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Terry Peach:Pluralism in Economics

My position is clear: what I’m going to argue for is pluralism in the teaching of economics. I believe that economists should be exposed to different schools of economic thought as students if not as teachers. In addition, economists should be exposed to economic history. It seems bizarre to me that we think we can train economists who have absolutely no knowledge of the economic history of the countries they are discussing.


I do have a confession to make. I’m not really an economist. If I have to classify myself, it would be as a historian of economic thought. Does this qualify me for commenting on modern economics? I would argue it does not. Through studying the history of economic thought, one thing can be recognized is that economics has not developed in the linear fashion. It is not simply a case of progressing from relative error to relative truth. Often what we see in the history of economics is not straightforward progress; it is rather changes in direction. For example, I gave a public lecture in Beijing yesterday on Adam Smith. And in that lecture, one of the points I made was that his concept of welfare is a steric concept of welfare, ease of body and peace of mind. It goes back to Plato, and it is not the same as the utilitarian concept of welfare. One cannot say that the changing of concept of welfare was a matter of progress. It was a matter of change, of difference. Studying the history of economic thought may make one aware there are many cases of this thought.


You don’t need me or any other panel of experts to tell you that we are living through challenging economic times. It’s obvious. We do not need economists to tell us that the economy is in trouble. It is obvious. But in times of economic difficulty, we naturally turn to economists for guidance of how long this problem will continue, and perhaps guidance on policy measures that can alleviate the problems. I will take analogy with medicine. When we are ill, we don’t need a doctor to tell us that we feel unwell because we know we are unwell, but we will consult a doctor to diagnose our illness, to give a prognosis of the future course of the illness, and hopefully to prescribe a cure. Let’s suppose the illness we are suffering from is a very serious illness. In that case, we would be wise to consult more than one doctor. We would be wise to get a second opinion, even a third opinion.


Now, if we can bear the pain, let’s turn our minds back to the financial crisis of 2008. To apply the medical analogy, the patient, that is the global economy, was certainly unwell. Indeed, the patient has suffered a major trauma. There was blood all over the operating theater. But where was the doctor? More precisely, where was the doctor who could understand the patient’s medical condition? What about the doctor who could offer a second opinion? Of course, by doctors here, I mean economists. And there was certainly no shortage of economists. Economists are absolutely everywhere: university libraries, university departments, on television, on the radio, you can’t get away from economists. But with few notable exceptions, the economic profession at this time had almost nothing to say about the financial crisis. With some notable exceptions, they were taken completely by surprise. Economic crisis had been reasoned out of existence in theoretical models. And this is a true story in my department in Manchester. I asked the macroeconomics professor what he is discussing for crisis. His answer is “no, unemployment does not happen in my lectures”. I think this was a prevalent position. There was only one course in which the economic crisis will discuss, which was my course on history of economic thought. How did this bizarre situation come about? It will take me too long to explain the pathology behind this condition.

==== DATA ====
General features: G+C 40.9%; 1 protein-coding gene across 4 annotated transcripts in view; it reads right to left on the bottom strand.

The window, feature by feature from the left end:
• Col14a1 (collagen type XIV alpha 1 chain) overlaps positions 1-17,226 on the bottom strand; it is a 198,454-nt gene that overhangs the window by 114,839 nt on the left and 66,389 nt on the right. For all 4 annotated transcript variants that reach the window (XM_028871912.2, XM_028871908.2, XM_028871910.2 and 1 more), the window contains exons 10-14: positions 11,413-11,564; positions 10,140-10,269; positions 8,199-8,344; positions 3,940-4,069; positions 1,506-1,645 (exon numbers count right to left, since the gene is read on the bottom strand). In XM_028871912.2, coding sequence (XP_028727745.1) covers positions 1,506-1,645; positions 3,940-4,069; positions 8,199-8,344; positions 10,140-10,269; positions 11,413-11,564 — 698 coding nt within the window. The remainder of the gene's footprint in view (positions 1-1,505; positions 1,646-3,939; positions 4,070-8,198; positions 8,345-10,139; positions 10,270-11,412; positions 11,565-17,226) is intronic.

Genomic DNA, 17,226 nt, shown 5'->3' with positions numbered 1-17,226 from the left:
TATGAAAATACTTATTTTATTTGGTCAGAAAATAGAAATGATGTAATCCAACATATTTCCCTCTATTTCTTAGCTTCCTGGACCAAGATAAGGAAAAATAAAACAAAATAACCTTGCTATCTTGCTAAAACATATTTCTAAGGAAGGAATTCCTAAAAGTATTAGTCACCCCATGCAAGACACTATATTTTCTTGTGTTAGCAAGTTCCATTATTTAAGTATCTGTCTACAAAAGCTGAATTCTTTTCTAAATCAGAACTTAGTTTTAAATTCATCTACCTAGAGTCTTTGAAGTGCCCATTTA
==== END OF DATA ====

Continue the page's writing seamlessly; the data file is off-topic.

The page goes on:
Clearly, in North American universities and British universities, tenure and the promotion is increasingly dependent on publication in a very narrow range of economic journals. If you don’t publish on those journals, you have no career. This process has accelerated, particularly over the last thirty years, with the result that economics departments in North America and the UK become more and more narrowly focused on mainstream economic theory. At the moment there is one group in England who oppose this, the students. That is a ray of hope. It was in the wake of the financial crisis, the students of Manchester established what they call “the Post-Crash Economic Society”, which is now gaining support all over the country. At least students are aware that the economics they are being taught in universities is falling short when it comes to giving them any plausible explanation for what is happening in the world that they live. Now it seems to me this is deplorable state of affairs, regrettable at the very least.


So my plea is for plurality, for not allowing economic departments to become dominated by a single theoretical approach. China has a long tradition in this regard. As I need hardly remind you, many thousands of years ago, China is the country that had 100 schools of philosophy. I think to ask for more than one school of economics to be represented is not to ask too much.

 





◆please indicate the source if authorized: National Economics Foundation

◆photo:National Economics Foundation